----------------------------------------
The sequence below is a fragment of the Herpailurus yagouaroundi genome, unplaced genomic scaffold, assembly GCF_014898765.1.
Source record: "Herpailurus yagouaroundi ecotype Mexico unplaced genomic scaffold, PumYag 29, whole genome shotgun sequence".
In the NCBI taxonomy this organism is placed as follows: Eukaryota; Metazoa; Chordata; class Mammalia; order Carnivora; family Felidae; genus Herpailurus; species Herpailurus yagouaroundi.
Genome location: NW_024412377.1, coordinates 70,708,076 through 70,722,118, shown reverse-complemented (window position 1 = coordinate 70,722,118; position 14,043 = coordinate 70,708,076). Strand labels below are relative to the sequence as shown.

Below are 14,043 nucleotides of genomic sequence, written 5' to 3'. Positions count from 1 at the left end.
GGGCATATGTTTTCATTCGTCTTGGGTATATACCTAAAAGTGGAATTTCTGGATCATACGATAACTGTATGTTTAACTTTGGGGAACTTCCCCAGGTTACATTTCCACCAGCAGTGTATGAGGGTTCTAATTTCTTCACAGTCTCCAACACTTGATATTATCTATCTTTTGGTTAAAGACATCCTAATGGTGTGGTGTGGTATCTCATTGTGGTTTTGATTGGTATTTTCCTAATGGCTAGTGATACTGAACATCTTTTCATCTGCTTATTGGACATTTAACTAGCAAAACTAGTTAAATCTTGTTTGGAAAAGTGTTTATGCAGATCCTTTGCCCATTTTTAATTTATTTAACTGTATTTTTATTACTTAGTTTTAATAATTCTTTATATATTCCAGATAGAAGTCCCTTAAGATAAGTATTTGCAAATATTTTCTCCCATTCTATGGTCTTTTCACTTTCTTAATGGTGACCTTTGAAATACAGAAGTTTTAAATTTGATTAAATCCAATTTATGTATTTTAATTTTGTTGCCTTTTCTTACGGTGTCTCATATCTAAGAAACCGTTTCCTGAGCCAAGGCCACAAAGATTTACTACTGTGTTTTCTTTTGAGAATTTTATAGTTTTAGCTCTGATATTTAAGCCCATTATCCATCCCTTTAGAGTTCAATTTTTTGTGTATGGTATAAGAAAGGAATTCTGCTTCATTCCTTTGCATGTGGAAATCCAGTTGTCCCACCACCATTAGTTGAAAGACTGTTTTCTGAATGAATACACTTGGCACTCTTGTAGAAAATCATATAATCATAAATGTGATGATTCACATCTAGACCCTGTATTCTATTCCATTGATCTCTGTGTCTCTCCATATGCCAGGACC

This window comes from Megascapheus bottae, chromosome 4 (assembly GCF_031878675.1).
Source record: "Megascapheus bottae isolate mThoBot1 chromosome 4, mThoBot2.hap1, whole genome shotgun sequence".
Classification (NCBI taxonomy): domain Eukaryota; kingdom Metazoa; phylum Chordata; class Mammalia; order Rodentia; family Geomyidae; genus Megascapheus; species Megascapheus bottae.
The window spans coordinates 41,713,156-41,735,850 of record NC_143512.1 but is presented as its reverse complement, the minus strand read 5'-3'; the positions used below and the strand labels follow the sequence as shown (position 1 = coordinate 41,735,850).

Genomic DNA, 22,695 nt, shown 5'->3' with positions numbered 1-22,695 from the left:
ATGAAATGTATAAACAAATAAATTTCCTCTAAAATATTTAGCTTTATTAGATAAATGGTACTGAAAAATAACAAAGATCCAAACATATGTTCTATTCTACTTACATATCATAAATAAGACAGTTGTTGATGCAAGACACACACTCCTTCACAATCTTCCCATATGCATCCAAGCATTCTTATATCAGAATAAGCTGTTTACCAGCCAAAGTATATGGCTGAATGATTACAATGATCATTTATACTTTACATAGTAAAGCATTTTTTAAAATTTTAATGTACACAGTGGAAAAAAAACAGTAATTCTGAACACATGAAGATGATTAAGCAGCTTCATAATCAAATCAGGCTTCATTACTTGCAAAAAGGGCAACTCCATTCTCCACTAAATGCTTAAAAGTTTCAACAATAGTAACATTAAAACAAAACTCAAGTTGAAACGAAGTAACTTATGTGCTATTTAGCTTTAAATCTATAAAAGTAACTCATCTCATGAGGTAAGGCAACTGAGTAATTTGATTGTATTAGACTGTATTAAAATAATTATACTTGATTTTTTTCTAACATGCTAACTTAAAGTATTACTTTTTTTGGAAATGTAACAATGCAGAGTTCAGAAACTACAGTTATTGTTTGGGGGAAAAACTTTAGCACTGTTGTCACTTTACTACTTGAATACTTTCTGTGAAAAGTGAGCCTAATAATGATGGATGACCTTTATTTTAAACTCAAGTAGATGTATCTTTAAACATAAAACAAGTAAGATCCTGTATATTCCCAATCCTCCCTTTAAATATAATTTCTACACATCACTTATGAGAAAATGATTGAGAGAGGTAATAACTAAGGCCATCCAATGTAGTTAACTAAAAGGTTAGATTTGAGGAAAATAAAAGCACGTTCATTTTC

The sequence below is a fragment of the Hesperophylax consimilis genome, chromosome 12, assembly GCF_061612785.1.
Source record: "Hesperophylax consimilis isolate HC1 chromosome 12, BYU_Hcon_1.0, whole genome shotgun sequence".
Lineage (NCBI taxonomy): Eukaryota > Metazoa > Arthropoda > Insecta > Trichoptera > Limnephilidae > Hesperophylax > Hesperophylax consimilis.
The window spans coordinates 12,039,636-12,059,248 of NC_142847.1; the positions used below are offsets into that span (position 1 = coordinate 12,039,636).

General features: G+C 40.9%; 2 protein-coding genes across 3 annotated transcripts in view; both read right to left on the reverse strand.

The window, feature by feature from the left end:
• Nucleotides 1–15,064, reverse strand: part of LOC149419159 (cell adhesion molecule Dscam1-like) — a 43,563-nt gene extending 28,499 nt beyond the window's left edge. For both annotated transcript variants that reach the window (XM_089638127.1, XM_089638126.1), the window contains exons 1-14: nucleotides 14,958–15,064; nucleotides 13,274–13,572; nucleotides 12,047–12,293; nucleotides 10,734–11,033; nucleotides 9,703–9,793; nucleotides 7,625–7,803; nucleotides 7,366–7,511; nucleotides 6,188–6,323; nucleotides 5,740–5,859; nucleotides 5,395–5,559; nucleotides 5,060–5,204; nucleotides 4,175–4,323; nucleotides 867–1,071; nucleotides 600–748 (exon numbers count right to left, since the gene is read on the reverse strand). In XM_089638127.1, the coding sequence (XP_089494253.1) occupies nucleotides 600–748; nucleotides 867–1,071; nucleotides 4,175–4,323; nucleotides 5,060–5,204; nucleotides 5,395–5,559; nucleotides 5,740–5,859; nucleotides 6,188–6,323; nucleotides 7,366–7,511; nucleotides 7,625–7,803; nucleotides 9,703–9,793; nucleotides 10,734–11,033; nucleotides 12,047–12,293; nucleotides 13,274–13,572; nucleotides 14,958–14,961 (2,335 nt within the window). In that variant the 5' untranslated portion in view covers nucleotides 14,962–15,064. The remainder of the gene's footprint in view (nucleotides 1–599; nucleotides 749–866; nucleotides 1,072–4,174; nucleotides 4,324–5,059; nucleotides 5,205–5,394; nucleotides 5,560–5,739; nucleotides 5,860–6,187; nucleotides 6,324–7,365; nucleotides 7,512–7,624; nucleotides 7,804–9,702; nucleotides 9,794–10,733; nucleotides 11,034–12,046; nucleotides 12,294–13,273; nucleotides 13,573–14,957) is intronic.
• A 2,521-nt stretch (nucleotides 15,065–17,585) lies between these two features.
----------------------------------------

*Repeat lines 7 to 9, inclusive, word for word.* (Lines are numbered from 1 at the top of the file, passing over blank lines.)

This window comes from Megascapheus bottae, chromosome 4 (assembly GCF_031878675.1).
Source record: "Megascapheus bottae isolate mThoBot1 chromosome 4, mThoBot2.hap1, whole genome shotgun sequence".
Classification (NCBI taxonomy): domain Eukaryota; kingdom Metazoa; phylum Chordata; class Mammalia; order Rodentia; family Geomyidae; genus Megascapheus; species Megascapheus bottae.